In the waning seconds of the Rockets’ Game 5 victory over the Warriors, CP3 pulled up lame with a hamstring injury – the team termed it a “hamstring strain”. Not surprising that he injured it.
Here’s the video:
Based on three factors – the way he injured it, his noticeable limp afterwards, and his very subdued demeanor*- my educated guess is that it’s a grade II (moderate) tear of the hamstring.
*Completely anecdotal but with painful or higher severity injuries, I’ve commonly seen a reaction that is on either end of the spectrum – really subdued, like Kobe’s reaction after his achilles tear, or really demonstrative, like Paul Pierce after a paper-cut.
CP3’s already been ruled out for game 6 with the hamstring injury so the question becomes – if Houston loses tonight, can he play in game 7 on Monday night and how effective will he be?
I’ll answer those questions and these as well:
- Why am I not surprised that CP3 pulled the hamstring?
- Did Harden’s (annual) choking routine contribute?
- What treatment is CP3 receiving for the hamstring injury?
- If he does play, what can we expect?
To note- this piece is intended to be an update, not a comprehensive review of injury. If you want a more detailed look at the hamstring, check out this post.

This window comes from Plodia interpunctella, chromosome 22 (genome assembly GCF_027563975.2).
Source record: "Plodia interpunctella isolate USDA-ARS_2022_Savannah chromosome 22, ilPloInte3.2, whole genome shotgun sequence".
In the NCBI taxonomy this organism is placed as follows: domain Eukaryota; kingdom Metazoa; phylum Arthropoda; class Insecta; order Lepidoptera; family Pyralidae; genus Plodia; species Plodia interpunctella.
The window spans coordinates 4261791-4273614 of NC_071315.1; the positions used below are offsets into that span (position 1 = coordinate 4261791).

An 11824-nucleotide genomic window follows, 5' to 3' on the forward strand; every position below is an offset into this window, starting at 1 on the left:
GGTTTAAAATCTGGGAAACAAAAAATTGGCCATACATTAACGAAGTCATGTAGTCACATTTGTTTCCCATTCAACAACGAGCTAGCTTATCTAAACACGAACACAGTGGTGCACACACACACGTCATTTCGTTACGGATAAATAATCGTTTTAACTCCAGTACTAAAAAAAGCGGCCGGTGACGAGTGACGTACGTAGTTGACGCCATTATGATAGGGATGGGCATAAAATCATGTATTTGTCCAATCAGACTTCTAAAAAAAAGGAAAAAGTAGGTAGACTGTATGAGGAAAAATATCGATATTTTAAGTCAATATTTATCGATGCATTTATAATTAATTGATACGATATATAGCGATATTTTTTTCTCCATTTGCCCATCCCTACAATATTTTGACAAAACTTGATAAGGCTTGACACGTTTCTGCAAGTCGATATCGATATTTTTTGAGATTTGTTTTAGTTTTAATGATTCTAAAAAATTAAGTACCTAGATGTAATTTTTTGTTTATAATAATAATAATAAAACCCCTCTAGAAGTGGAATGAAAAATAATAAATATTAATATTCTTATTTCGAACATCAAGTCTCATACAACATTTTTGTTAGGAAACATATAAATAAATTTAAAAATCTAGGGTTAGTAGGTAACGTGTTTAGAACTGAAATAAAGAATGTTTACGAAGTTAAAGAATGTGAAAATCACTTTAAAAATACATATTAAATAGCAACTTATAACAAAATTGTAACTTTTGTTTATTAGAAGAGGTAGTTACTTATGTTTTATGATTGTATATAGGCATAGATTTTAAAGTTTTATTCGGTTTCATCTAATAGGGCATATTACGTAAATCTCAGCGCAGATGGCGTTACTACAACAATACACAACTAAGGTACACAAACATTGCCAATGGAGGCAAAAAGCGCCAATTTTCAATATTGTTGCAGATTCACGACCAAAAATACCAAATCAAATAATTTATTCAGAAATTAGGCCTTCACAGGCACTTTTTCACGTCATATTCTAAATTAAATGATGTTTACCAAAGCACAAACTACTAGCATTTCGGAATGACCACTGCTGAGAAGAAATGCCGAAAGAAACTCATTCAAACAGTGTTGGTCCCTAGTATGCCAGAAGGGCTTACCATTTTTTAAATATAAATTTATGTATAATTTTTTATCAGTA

So here we go:
I.Why I’m not surprised about the hamstring injury
CP3, unfortunately, has multiple risk factors that increase his risk of hamstring injury. These include previous hamstring injuries, other lower body injuries, age, and his style of play.
A. Previous hamstring injury
CP3 has a long history with hamstring injury – he’s dealt with them on 4 different occasions in the past – and is reported to have dealt with a nagging left hamstring throughout the course of this season, including missing 3 games in late March.
A previous hamstring injury is the biggest indicator for future hamstring injury. Research shows you’re up to 6x more likely to re-injure the hamstring, most likely within the first 2 months. CP3 falls right within that 2 month timeframe.